The Fresno City Council on Thursday will get the Mother of All Paragraphs.
It could set the stage for a very interesting council debate, especially in light of the Measure G outsourcing election on June 4.
The council at 8:45 a.m. is scheduled to receive the City of Fresno Comprehensive Annual Financial Report for the fiscal year ending June 30, 2012.
This is the so-called CAFR, City Manager Mark Scott's favorite acronym. In government jargon, it's pronounced "caf-fer." The council gets one every year.
A budget is an educated guess about what City Hall expects to get and spend in the coming year. The CAFR explains the city's financial shape on a given date.
Budgets get all the limelight. Scott in his three years at City Hall has been trying hard to give the CAFR its due.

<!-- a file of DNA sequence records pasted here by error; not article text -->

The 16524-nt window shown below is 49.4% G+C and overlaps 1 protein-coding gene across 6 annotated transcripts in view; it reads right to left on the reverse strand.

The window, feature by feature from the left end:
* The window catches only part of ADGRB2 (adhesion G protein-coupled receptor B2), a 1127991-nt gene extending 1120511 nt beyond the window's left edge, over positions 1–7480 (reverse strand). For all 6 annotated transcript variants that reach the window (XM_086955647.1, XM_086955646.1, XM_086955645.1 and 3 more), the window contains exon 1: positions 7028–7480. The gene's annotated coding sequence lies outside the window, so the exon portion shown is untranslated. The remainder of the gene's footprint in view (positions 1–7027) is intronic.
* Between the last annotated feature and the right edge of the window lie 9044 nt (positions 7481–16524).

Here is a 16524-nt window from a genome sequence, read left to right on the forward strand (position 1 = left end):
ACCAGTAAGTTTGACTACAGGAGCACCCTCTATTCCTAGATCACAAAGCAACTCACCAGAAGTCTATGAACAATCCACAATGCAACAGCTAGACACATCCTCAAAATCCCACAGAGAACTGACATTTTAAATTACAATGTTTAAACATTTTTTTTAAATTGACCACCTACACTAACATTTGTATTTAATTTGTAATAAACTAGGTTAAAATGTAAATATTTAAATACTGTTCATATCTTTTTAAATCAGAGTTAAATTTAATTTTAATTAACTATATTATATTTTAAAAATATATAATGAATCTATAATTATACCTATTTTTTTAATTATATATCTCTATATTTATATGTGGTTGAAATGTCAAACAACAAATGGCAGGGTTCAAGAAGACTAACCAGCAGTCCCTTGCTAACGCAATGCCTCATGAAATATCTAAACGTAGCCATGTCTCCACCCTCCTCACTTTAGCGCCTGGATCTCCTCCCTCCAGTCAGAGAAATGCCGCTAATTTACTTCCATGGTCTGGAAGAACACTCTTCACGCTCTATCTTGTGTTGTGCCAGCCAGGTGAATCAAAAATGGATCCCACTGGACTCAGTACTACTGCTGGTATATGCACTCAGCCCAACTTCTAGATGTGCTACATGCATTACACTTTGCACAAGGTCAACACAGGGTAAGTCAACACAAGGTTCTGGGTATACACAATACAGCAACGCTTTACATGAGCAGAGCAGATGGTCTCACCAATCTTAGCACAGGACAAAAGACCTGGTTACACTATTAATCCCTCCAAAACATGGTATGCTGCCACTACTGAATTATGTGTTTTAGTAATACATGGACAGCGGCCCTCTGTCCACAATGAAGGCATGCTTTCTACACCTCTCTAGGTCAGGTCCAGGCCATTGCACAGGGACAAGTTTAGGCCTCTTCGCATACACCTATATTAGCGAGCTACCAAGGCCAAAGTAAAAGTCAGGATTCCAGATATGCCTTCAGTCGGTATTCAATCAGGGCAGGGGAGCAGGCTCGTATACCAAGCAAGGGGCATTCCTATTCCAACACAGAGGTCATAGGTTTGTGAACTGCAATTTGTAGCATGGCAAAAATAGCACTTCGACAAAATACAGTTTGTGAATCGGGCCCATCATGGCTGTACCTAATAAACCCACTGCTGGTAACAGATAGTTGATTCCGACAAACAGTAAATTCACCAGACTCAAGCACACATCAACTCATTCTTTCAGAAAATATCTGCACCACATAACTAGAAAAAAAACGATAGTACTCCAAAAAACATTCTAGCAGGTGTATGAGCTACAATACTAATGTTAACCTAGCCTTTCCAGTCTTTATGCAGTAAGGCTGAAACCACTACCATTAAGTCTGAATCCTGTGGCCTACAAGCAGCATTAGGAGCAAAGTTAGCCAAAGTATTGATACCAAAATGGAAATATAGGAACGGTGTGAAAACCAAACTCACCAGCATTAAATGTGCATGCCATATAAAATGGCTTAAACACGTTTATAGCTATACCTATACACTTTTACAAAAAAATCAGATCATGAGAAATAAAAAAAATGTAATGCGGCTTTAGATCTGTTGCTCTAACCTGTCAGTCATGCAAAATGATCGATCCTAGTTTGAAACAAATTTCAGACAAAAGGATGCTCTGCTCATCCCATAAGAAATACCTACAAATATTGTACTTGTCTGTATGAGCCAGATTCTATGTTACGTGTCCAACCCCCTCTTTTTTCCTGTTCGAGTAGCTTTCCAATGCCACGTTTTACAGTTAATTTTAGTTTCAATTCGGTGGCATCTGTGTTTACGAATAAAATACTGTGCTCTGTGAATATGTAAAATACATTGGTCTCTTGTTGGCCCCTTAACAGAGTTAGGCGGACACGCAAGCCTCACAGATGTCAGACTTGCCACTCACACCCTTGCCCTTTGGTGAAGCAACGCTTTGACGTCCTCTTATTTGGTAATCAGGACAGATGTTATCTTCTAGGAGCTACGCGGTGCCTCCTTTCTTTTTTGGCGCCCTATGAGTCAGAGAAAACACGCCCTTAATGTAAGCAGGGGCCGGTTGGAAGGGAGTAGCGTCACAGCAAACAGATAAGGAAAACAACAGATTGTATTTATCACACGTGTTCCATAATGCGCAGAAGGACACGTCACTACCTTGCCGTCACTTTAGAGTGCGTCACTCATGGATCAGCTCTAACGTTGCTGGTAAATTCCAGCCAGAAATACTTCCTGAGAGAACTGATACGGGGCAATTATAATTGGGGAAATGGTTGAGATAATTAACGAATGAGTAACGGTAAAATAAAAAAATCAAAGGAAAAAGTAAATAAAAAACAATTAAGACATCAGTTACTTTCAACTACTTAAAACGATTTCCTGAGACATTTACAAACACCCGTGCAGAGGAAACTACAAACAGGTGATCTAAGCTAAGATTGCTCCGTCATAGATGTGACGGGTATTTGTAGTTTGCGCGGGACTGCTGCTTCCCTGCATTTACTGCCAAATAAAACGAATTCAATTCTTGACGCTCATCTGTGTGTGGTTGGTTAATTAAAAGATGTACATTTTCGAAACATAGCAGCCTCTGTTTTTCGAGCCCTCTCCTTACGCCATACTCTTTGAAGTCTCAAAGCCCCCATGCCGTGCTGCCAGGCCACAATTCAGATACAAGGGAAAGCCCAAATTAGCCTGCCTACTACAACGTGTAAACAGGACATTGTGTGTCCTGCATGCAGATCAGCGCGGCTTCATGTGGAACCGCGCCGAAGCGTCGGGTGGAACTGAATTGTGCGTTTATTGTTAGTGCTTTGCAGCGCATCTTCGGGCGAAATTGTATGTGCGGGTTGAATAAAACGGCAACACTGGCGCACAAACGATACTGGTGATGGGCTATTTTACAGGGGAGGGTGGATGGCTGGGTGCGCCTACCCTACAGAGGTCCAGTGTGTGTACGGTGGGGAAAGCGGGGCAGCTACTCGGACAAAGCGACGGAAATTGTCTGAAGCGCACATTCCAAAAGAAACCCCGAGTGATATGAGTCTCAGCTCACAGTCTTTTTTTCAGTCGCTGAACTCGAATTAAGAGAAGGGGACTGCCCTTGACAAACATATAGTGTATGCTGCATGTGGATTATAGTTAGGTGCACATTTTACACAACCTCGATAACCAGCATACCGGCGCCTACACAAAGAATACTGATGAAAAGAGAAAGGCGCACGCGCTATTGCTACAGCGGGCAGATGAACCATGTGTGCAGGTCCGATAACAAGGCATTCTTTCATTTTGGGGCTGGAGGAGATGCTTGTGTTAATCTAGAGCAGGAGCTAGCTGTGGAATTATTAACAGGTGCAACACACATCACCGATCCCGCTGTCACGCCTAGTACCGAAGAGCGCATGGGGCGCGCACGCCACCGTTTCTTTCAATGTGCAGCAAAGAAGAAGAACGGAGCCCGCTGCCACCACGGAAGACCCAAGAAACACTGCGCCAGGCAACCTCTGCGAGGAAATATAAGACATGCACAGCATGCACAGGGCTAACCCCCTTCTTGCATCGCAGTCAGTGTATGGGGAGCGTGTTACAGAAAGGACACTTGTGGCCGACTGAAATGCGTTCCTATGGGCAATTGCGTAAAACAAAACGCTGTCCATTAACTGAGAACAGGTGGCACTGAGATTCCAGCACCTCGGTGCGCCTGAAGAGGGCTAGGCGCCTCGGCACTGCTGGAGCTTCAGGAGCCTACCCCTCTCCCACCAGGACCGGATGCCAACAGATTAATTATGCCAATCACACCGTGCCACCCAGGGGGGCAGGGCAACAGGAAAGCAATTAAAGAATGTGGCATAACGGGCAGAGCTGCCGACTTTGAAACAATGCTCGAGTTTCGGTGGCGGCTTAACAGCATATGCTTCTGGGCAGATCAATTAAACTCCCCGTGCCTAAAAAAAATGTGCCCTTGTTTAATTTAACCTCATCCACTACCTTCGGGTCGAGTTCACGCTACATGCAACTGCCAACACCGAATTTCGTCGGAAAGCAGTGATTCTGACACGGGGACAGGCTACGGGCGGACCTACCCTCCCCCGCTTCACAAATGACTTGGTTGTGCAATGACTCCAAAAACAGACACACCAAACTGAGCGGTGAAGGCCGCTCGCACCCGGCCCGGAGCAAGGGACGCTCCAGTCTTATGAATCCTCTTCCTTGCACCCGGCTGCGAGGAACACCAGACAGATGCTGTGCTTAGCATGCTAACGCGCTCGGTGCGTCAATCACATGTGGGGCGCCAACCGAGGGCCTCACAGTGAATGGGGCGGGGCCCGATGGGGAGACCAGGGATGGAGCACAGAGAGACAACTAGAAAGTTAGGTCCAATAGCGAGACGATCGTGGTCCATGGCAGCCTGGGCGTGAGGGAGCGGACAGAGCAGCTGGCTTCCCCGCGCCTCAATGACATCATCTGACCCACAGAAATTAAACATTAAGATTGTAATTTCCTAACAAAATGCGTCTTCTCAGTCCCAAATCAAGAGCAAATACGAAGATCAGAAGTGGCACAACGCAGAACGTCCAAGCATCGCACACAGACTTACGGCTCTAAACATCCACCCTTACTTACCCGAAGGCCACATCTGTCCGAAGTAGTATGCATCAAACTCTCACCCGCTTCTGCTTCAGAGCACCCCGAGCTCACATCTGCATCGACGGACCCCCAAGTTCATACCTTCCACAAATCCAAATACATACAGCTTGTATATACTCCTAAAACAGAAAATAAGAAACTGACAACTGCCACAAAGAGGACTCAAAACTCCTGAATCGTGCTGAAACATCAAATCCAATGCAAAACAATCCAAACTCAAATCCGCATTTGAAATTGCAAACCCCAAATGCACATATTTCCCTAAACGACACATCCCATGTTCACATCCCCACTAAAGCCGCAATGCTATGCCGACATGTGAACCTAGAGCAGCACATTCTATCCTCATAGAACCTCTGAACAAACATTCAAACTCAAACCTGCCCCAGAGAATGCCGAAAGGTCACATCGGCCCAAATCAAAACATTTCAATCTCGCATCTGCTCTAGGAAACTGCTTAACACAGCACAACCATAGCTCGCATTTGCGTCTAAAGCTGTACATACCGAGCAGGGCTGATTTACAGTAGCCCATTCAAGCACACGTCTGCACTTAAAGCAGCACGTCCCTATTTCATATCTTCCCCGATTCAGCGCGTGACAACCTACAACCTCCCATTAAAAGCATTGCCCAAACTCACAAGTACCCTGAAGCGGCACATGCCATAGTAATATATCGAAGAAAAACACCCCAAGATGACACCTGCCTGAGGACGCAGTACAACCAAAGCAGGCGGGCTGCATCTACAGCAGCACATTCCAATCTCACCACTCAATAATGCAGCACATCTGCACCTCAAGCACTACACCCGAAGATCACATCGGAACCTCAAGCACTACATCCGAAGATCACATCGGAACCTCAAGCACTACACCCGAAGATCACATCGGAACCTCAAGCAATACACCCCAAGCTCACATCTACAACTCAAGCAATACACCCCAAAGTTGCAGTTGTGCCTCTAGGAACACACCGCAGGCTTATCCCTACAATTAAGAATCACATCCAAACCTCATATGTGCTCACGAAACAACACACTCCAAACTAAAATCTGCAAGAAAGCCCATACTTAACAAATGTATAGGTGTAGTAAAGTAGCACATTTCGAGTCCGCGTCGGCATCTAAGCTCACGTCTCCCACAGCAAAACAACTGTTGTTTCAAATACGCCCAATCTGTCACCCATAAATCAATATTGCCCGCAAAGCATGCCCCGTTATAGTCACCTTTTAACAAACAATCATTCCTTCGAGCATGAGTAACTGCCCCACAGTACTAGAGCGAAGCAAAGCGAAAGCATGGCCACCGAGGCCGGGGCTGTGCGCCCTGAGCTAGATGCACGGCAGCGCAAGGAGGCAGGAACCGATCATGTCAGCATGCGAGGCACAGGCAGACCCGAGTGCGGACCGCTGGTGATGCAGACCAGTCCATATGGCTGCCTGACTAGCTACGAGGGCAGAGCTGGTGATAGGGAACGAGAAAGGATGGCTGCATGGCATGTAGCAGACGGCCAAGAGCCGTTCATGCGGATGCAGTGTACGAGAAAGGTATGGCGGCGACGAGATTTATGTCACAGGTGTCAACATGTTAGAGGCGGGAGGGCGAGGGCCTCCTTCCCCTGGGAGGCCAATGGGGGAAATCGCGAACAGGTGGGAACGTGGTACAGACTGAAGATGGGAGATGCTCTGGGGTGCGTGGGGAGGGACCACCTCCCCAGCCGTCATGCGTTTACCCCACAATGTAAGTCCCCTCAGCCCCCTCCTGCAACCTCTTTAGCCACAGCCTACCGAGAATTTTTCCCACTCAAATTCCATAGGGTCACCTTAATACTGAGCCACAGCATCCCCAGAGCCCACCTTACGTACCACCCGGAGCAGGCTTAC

The FY 2012 CAFR was prepared by an outside accounting firm -- Macias Gini & O'Connell, LLP. Karen Bradley, the city's assistant controller, wrote the staff report accompanying the 300-page CAFR. She discusses something called GASB 56. This stands for Governmental Accounting Standards Board statement No. 56.
"It should be noted that the Auditor's Opinion on the CAFR ... contains a Going-Concern paragraph," Bradley writes. "GASB 56 requires that financial statement preparers (the City) as well as its auditors have a responsibility to evaluate whether there is a substantial doubt about the governments' ability to continue as a going concern for at least twelve months beyond the financial date. Moreover, if there is information known to the government that may raise substantial doubt shortly thereafter (for example within an additional three months), this should also be considered. Both City Management and the City Auditors concur on the necessity of the Going-Concern paragraph ...."
The CAFR's "Going-Concern" paragraph is actually 14 paragraphs containing a total of more than 1,200 words.
Read more on the City Beat blog.